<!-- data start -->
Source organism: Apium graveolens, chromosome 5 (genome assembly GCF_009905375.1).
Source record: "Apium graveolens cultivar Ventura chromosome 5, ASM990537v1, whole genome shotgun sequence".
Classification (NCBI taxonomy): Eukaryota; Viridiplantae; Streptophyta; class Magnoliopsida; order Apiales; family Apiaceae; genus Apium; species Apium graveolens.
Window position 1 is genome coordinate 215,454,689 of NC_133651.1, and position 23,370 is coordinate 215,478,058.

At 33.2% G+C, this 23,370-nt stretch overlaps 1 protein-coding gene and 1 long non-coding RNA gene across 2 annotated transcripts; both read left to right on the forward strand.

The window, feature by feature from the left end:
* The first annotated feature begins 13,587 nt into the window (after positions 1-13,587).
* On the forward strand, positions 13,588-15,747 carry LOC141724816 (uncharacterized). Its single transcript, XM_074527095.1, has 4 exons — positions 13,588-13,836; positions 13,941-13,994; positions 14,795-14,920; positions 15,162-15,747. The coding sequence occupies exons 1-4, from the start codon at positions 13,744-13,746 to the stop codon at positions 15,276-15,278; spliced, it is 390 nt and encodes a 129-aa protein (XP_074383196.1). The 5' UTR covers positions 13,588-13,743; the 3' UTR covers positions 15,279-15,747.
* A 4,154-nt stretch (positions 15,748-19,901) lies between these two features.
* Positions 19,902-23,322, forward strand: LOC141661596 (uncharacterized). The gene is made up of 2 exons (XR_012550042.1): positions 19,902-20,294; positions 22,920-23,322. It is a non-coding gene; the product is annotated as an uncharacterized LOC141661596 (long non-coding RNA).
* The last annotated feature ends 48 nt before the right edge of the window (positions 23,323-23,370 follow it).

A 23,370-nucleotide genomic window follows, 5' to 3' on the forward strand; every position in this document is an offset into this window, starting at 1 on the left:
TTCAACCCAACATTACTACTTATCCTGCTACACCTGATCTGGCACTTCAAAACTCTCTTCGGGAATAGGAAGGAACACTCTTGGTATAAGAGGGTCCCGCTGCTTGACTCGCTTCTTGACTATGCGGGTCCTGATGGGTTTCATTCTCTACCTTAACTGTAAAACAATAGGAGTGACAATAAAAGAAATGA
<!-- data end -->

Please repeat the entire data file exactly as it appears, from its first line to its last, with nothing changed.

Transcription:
Source organism: Apium graveolens, chromosome 5 (genome assembly GCF_009905375.1).
Source record: "Apium graveolens cultivar Ventura chromosome 5, ASM990537v1, whole genome shotgun sequence".
Classification (NCBI taxonomy): Eukaryota; Viridiplantae; Streptophyta; class Magnoliopsida; order Apiales; family Apiaceae; genus Apium; species Apium graveolens.
Window position 1 is genome coordinate 215,454,689 of NC_133651.1, and position 23,370 is coordinate 215,478,058.

At 33.2% G+C, this 23,370-nt stretch overlaps 1 protein-coding gene and 1 long non-coding RNA gene across 2 annotated transcripts; both read left to right on the forward strand.

The window, feature by feature from the left end:
* The first annotated feature begins 13,587 nt into the window (after positions 1-13,587).
* On the forward strand, positions 13,588-15,747 carry LOC141724816 (uncharacterized). Its single transcript, XM_074527095.1, has 4 exons — positions 13,588-13,836; positions 13,941-13,994; positions 14,795-14,920; positions 15,162-15,747. The coding sequence occupies exons 1-4, from the start codon at positions 13,744-13,746 to the stop codon at positions 15,276-15,278; spliced, it is 390 nt and encodes a 129-aa protein (XP_074383196.1). The 5' UTR covers positions 13,588-13,743; the 3' UTR covers positions 15,279-15,747.
* A 4,154-nt stretch (positions 15,748-19,901) lies between these two features.
* Positions 19,902-23,322, forward strand: LOC141661596 (uncharacterized). The gene is made up of 2 exons (XR_012550042.1): positions 19,902-20,294; positions 22,920-23,322. It is a non-coding gene; the product is annotated as an uncharacterized LOC141661596 (long non-coding RNA).
* The last annotated feature ends 48 nt before the right edge of the window (positions 23,323-23,370 follow it).

A 23,370-nucleotide genomic window follows, 5' to 3' on the forward strand; every position in this document is an offset into this window, starting at 1 on the left:
TTCAACCCAACATTACTACTTATCCTGCTACACCTGATCTGGCACTTCAAAACTCTCTTCGGGAATAGGAAGGAACACTCTTGGTATAAGAGGGTCCCGCTGCTTGACTCGCTTCTTGACTATGCGGGTCCTGATGGGTTTCATTCTCTACCTTAACTGTAAAACAATAGGAGTGACAATAAAAGAAATGA